COVID-19 and 2020 will be forever known for its unprecedented challenges. But what about opportunities? Trust Officer, Ronald Glenn, M.A., CFP, discusses potential tax planning advantages to the unique characteristics we faced in 2020 and may still face in 2021.
While there were not significant changes in tax law from 2019 to 2020, there are changes that occur every year as rates adjust for inflation.
Standard Deduction - The standard deduction for 2021 will be $12,550 (up $150) for single taxpayers and $25,100 (up $300) for married couples filing jointly. If you are blind or over the age of 65, then these amounts will be increased by $1,350. These amounts will again influence the number of taxpayers that itemize their deductions.
Income Tax Rates - The 2020 tax brackets are the same as the rates in effect for the 2019 tax year: 10%, 12%, 22%, 24%, 32%, 35% and 37%. However, the amounts that fall into each bracket are adjusted every year. That means you could wind up in a different tax bracket when you file your 2020 return than the bracket you were in before – which also means you'll be paying a different tax rate on some of your income.
|Tax Rate||Taxable Income (Single)||Taxable Income (MFJ)|
|10%||Up to $9,875||Up to $19,750|
|12%||$9,876 to $40,125||$19,751 to $80,250|
|22%||$40,126 to $85,525||$80,251 to $171,050|
|24%||$85,526 to $163,300||$171,051 to $326,600|
|32%||$163,301 to $207,350||$326,601 to $414,700|
|35%||$207,351 to $518,400||$414,701 to $622,050|
|37%||Over $518,400||Over $622,050|
Capital Gains Rates - Income on capital gains are taxed at lower rates than income taxes. However, the rate of the tax depends on your taxable income.
|Long Term Capital Gain Tax Rate||Taxable Income (Single)||Taxable Income (MFJ)|
|0%||Up to $40,400||Up to $80,800|
|15%||$40,401 to $445,850||$80,801 to $501,600|
|22%||Over $445,850||Over $501,600|
There are a lot of reasons that a person may have earned less income in 2020 (or even 2021). The economy slowed down and many people were faced with unemployment or reduced wages. Additionally, with the passage of the CARES Act, Congress suspended Required Minimum Distributions (RMDs) for 2020. This came after the SECURE Act which modified IRA distribution rules and extended the time to take RMDs to 72, so some will delay the onset of RMDs. Therefore, many people will have less taxable income and smaller tax bills as a result. Here are some ways that you can use the lower taxable income to your advantage.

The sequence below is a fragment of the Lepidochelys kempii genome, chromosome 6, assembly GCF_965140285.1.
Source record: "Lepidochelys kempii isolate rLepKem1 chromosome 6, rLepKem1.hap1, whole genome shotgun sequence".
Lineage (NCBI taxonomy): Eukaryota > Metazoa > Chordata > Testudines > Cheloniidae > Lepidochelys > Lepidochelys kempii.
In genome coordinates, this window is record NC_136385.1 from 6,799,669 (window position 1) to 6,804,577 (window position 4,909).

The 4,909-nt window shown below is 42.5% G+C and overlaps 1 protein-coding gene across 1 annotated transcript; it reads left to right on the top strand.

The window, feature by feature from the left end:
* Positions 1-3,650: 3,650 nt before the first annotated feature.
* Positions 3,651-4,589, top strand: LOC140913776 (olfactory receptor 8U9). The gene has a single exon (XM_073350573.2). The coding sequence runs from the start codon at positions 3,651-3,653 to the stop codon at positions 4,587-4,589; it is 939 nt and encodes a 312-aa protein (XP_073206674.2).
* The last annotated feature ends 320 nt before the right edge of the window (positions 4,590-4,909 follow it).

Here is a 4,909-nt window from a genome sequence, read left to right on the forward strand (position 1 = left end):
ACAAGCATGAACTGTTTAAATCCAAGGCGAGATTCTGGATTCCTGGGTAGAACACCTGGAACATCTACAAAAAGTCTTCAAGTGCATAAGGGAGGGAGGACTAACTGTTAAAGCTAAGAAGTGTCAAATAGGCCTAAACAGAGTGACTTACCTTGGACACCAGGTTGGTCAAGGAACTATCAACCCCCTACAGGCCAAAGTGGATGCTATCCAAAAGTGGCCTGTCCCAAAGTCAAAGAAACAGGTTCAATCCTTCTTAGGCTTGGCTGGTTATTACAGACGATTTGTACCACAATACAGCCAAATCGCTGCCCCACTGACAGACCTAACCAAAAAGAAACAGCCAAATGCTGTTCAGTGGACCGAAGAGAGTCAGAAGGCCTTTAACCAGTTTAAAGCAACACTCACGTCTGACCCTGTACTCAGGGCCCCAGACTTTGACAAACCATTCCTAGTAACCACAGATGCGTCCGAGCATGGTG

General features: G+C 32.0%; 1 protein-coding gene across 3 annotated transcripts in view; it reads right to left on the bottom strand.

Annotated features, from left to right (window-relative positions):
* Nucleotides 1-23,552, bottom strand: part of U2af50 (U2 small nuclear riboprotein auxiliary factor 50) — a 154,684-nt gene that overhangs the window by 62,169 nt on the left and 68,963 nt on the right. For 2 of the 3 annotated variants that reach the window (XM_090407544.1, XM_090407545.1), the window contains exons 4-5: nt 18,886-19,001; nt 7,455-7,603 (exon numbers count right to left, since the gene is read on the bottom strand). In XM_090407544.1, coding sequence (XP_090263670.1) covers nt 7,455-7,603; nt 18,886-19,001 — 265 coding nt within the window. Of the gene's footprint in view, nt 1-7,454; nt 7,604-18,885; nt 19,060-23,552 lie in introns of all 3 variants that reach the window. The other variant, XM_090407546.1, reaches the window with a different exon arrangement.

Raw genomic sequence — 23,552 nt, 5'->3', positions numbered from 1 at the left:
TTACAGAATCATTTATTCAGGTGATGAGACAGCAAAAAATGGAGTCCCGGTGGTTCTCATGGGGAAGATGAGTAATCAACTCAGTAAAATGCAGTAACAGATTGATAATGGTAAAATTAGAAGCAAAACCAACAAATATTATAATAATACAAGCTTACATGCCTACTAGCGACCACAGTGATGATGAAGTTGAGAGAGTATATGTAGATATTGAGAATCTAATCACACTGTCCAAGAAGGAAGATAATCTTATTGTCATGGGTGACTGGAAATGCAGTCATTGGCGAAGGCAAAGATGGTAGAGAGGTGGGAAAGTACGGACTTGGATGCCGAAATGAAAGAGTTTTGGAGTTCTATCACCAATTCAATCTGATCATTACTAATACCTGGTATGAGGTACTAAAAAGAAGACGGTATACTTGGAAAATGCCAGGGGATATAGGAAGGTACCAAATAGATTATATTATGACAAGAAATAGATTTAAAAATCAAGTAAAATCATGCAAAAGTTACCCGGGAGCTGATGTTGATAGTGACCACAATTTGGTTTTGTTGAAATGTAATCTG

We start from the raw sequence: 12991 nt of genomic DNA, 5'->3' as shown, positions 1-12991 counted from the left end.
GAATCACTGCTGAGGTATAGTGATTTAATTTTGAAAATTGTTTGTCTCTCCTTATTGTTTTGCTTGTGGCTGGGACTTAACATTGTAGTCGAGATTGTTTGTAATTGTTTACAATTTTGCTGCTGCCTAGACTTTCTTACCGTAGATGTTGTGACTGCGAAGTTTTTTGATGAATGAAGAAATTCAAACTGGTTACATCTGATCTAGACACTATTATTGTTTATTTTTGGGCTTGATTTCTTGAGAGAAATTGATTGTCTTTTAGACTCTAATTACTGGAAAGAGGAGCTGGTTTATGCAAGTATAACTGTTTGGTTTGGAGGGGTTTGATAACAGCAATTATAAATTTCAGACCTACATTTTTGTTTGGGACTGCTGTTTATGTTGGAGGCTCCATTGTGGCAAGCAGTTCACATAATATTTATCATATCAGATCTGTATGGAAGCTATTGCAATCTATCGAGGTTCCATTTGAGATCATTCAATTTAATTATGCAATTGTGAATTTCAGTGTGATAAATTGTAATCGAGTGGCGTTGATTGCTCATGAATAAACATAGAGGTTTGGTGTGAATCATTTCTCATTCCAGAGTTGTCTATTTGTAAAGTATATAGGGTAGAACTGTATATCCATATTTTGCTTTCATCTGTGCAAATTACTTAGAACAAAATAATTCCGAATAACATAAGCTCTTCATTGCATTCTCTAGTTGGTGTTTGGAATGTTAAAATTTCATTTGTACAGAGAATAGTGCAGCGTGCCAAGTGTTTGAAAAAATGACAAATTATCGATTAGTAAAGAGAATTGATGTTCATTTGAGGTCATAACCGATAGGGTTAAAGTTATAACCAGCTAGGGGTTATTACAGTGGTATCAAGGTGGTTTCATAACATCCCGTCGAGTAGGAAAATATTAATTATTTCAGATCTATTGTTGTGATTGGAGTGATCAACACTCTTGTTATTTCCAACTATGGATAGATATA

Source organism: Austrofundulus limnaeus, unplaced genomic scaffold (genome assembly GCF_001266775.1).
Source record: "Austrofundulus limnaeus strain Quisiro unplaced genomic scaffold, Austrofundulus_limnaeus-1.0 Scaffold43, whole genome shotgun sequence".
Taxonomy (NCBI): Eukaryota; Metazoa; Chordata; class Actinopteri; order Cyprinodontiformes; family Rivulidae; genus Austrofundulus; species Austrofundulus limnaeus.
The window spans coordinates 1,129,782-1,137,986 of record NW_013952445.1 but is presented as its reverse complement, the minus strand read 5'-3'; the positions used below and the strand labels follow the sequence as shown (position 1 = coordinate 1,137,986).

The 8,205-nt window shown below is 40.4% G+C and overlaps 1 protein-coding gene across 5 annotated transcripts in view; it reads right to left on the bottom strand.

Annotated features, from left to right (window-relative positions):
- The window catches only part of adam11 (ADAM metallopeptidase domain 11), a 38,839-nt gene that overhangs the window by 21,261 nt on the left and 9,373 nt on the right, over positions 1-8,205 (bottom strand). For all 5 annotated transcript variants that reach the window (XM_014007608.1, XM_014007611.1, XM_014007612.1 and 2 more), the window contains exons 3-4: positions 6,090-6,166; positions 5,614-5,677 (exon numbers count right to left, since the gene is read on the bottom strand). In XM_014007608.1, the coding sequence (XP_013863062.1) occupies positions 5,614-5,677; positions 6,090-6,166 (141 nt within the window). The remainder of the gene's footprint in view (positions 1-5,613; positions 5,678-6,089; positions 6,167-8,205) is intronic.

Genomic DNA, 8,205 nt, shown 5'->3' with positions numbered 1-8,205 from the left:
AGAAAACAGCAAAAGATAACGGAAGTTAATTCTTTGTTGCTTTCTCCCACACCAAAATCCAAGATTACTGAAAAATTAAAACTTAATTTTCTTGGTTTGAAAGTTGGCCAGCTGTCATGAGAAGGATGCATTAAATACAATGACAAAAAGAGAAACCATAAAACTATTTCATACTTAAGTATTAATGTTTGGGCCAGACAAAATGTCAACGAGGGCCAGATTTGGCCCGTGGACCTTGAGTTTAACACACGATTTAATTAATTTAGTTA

Distributions - Because there is no set RMD amount in 2020, you can take an IRA withdrawal by either taking the money or moving to an investment account within the above-referenced tax brackets if you are typically in a higher bracket. However, be aware that distributions before age 59½ are subject to a 10% early withdrawal penalty.
Convert Traditional IRA Funds into a Roth IRA - With lower tax rates, you may wish to consider converting some or all of your traditional IRA into a Roth IRA. When you convert your traditional IRA to a Roth IRA, you must pay taxes on the amount converted. If you have less income in a given year, this will result in a lower tax rate and provide you with an opportunity to convert to a Roth IRA at a lower tax amount.
Defer Deductions - If you are able to overcome the standard deduction and itemize your deductions, you may wish to put off the deductions to future years where your income may be higher and take the standard deduction this year.
Zero Capital Gains Rate - As noted above, there is a 0% capital gains rate for those taxpayers whose taxable income is lower. If the lack of RMDs makes for a lower capital gains rate, it may be a good idea to sell some appreciated securities that you have owned for more than a year and pay no or very little tax on the gain.
You may not be able to take advantage of all these strategies in 2020 or 2021. Indeed, it is typically better to make more money in a given year. However, you may have a year with lower income or high deductions. Often with the right planning, people can take advantage of those years through their taxes. We are all looking forward to better times in 2021.